Zoom is an enterprise video communication tool that provides easy and reliable cloud platforms for video, content sharing and chat across mobile devices, telephones, and desktop.

What is Zoom?

Zoom has many effective built-in tools to create synchronous active learning interactions.  Zoom provides many opportunities for student interaction, open discussion, and visual presentations. Whether you are preparing students for the professional workplace, facilitating an open discussion on a text, or holding office hours, Zoom provides unique tools that can facilitate each of those activities and much more.

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Why use Zoom?

Zoom with many interactive tools allows and promotes students to engage with you (S|I), with the learning content (S|C), and with other students (S|S) in the remote teaching environment. This active learning process encourages students to think and reflect about the material as they participate and respond. As you create activities using these tools, it’s helpful to understand the host and co-host (if you are assigning TAs as a co-host) controls in a meeting.

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Quick (Impromptu) Ways to Engage Students

Reactions (Nonverbal Feedback): Reactions (aka. Nonverval feedback) allow instructors to gather nonverbal feedback from students by allowing them to temporarily display an icon over their video feed, such as a thumbs-up, hands clapping, heart or surprised face. This helps instructors gauge student reactions without disrupting the flow of the meeting and for students to communicate with instructors and other students without disrupting the flow of the meeting.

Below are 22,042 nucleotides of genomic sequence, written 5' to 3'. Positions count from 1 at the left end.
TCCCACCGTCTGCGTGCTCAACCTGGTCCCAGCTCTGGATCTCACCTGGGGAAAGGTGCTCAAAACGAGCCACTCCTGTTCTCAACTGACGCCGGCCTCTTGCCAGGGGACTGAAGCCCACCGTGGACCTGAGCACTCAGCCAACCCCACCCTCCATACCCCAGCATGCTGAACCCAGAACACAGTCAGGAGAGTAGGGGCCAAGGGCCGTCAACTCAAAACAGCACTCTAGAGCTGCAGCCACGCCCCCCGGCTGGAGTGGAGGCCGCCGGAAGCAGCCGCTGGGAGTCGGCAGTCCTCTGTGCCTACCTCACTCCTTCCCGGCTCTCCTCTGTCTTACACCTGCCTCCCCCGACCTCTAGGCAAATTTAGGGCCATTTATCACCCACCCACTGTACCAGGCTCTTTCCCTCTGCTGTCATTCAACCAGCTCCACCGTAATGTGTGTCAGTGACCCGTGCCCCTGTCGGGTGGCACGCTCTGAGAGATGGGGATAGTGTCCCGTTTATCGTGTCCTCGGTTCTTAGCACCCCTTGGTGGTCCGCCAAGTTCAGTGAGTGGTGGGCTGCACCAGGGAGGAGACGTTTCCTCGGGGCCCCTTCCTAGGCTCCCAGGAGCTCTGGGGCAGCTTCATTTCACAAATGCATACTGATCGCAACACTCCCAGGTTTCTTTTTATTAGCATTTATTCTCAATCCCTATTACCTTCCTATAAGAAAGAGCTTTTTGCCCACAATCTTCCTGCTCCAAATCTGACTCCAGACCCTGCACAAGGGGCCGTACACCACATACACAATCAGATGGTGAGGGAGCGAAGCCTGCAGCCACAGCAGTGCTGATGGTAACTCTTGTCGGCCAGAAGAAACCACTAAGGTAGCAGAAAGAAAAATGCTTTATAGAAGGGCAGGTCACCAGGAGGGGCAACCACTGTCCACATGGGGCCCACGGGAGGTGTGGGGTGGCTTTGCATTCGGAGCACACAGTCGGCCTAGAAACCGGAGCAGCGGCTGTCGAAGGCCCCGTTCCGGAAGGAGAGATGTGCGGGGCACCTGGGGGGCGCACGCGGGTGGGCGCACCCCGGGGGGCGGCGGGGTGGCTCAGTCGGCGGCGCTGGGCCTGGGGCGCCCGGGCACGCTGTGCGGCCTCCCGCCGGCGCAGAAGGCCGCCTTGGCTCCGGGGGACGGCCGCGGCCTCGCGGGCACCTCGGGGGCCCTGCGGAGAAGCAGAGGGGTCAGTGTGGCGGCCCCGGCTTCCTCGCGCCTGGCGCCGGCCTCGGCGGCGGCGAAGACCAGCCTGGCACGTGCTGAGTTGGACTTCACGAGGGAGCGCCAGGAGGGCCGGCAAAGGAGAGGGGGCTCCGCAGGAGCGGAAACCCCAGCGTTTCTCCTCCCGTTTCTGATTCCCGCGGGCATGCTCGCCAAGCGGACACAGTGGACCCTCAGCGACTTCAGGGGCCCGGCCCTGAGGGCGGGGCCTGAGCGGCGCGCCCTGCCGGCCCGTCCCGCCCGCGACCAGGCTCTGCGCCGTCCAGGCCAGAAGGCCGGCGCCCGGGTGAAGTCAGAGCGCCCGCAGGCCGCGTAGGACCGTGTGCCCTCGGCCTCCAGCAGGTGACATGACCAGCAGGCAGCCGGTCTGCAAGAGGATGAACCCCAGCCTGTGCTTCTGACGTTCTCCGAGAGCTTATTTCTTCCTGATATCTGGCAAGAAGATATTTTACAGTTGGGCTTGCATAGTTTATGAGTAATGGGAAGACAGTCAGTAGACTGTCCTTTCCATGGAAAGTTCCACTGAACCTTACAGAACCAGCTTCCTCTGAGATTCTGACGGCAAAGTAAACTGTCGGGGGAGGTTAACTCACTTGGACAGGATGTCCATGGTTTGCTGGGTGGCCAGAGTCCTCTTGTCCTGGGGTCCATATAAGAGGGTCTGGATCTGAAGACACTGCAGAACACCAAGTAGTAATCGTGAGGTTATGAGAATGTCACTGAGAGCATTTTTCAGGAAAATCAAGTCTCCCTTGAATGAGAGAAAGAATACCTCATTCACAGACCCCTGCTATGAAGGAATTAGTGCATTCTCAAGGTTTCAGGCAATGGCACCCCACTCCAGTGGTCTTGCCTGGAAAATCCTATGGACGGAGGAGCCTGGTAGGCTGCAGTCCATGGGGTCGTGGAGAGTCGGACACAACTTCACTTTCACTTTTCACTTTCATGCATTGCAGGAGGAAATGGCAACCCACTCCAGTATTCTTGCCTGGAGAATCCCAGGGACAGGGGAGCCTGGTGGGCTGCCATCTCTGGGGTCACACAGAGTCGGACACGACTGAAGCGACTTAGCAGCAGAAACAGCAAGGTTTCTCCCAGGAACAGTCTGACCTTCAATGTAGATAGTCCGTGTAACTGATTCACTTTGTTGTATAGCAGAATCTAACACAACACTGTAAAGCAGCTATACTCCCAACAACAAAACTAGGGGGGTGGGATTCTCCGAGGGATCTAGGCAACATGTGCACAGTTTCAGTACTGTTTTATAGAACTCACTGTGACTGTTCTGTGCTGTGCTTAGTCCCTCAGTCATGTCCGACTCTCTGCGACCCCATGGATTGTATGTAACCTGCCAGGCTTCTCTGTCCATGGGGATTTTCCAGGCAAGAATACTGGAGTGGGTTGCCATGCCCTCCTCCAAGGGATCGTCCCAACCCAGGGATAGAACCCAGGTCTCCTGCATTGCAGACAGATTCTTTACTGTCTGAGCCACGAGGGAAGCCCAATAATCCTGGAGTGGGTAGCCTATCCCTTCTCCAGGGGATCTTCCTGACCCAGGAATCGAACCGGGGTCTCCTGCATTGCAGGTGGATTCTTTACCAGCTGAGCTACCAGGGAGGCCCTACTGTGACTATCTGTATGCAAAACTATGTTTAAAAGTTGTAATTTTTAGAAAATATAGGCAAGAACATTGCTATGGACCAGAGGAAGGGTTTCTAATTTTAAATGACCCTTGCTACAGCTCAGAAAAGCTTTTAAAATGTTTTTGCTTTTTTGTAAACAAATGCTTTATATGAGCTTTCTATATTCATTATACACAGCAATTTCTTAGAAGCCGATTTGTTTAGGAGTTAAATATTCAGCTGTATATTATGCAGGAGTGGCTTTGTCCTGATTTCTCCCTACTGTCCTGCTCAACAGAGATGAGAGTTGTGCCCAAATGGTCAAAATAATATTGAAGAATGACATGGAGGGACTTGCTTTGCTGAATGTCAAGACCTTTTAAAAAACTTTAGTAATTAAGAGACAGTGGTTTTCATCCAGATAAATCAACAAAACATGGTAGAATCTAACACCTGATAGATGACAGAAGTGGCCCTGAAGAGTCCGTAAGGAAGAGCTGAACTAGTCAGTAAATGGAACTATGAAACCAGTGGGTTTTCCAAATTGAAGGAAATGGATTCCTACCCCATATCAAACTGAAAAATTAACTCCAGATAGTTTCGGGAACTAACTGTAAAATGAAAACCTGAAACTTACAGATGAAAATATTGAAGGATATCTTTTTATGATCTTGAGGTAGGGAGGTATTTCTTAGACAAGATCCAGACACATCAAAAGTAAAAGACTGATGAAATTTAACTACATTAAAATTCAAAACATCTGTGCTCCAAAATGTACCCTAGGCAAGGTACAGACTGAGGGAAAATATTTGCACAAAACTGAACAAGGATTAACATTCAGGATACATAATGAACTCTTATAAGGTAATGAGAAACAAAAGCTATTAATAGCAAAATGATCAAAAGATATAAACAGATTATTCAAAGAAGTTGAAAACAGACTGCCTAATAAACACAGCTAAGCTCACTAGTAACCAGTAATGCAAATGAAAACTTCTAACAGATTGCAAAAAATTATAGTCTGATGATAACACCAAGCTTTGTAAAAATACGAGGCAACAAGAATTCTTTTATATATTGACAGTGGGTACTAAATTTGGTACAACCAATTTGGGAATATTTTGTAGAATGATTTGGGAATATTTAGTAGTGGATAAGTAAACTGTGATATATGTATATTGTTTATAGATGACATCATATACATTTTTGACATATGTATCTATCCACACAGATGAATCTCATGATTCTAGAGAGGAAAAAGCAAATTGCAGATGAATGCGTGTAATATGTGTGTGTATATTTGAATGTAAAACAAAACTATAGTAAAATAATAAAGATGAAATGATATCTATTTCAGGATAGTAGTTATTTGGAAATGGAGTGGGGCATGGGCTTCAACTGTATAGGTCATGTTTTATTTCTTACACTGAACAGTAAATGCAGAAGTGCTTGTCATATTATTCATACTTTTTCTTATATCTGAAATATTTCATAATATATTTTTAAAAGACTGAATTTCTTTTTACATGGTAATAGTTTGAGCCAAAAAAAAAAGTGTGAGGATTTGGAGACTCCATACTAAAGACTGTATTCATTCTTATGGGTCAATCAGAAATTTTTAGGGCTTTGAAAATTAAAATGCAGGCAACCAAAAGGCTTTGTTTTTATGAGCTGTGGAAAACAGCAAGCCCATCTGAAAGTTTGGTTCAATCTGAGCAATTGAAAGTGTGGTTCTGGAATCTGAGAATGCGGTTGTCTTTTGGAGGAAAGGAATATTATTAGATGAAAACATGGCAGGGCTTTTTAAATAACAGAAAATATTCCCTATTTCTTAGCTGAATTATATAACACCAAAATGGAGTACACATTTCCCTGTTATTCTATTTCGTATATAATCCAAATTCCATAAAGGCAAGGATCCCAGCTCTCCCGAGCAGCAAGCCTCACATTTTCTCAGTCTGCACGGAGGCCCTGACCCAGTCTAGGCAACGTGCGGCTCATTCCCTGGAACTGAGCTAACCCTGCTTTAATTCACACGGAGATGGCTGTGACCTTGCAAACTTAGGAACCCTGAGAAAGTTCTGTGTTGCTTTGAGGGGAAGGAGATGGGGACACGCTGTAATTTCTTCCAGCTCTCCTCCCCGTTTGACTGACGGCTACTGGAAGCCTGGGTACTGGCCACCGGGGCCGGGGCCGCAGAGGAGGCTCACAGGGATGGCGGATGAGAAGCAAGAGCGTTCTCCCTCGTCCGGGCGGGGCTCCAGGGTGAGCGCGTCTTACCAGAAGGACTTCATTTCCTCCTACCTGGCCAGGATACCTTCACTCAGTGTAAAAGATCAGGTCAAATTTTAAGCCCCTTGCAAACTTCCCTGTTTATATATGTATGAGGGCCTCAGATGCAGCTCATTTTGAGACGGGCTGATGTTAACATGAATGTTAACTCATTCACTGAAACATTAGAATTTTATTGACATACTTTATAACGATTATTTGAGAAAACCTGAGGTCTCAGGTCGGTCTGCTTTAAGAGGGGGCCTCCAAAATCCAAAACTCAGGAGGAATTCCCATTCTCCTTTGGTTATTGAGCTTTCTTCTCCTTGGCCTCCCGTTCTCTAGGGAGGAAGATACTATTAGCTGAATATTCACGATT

Chat: Use the chat space to encourage students to ask and answer questions posed during the session.

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Medium Planning Needed to Engage Students

Polling: Polls allow students to answer questions anonymously to help you gauge the understanding of the topic or any questions that may come up. It is a quick way to prompt students to be on task and participate in the topic. (To learn about How to Generate Meeting Reports for Registration and Polling)

Breakout Rooms: Breakout rooms replicate a small group environment of the live classroom. You can split the participants up into predetermined groups, or random groups, and facilitate group projects and participation. A new feature of Zoom allows students to choose which breakout room they join.

Sharing Screen: Instructors and students are able to share their screens to conduct individual or group presentations, demonstrate concepts, and share videos. This ensures that all participants are seeing the same content and allows the presenter to use the screen to point out very specific material.

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Advanced Planning Needed to Engage Students

Annotation: Annotation allows class collaboration on a shared screen. When a screen has been shared in Zoom, students can write, draw, add icons, and highlight on the screen without affecting the original document or page. A snapshot of the annotated screen can then be saved as an image file to be shared with the class. Anything that can be shared can be annotated, from an image to a document to a webpage.

Whiteboard: Whiteboard replicates a whiteboard in the classroom. It shares a blank white screen with the class, along with all of the annotation tools for students to type, write, draw, and more. A snapshot of the whiteboard can be saved as an image file, so students’ work is not lost after whiteboard sharing has stopped.

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Fun Extra Ways to Engage Students

Virtual Backgrounds: Virtual backgrounds can help you and students maintain privacy and share a bit of their own personality at the same time. Participants can either choose to blur their background or replace their background with an image. Consider encouraging students to change their backgrounds based on the theme for the session, how they are feeling, or their favorite [add topic here]. It can be a picture of their pet or family, or just something they find beautiful. Using these intentionally can allow students to get to know each other.

Video Filter: Similar to Virtual Background, Video filter is a new video enhancement that allows you and your students to build moments of fun into your synchronous meeting time.

Past Workshops

DALW:  Zoom  |  February 25, 2021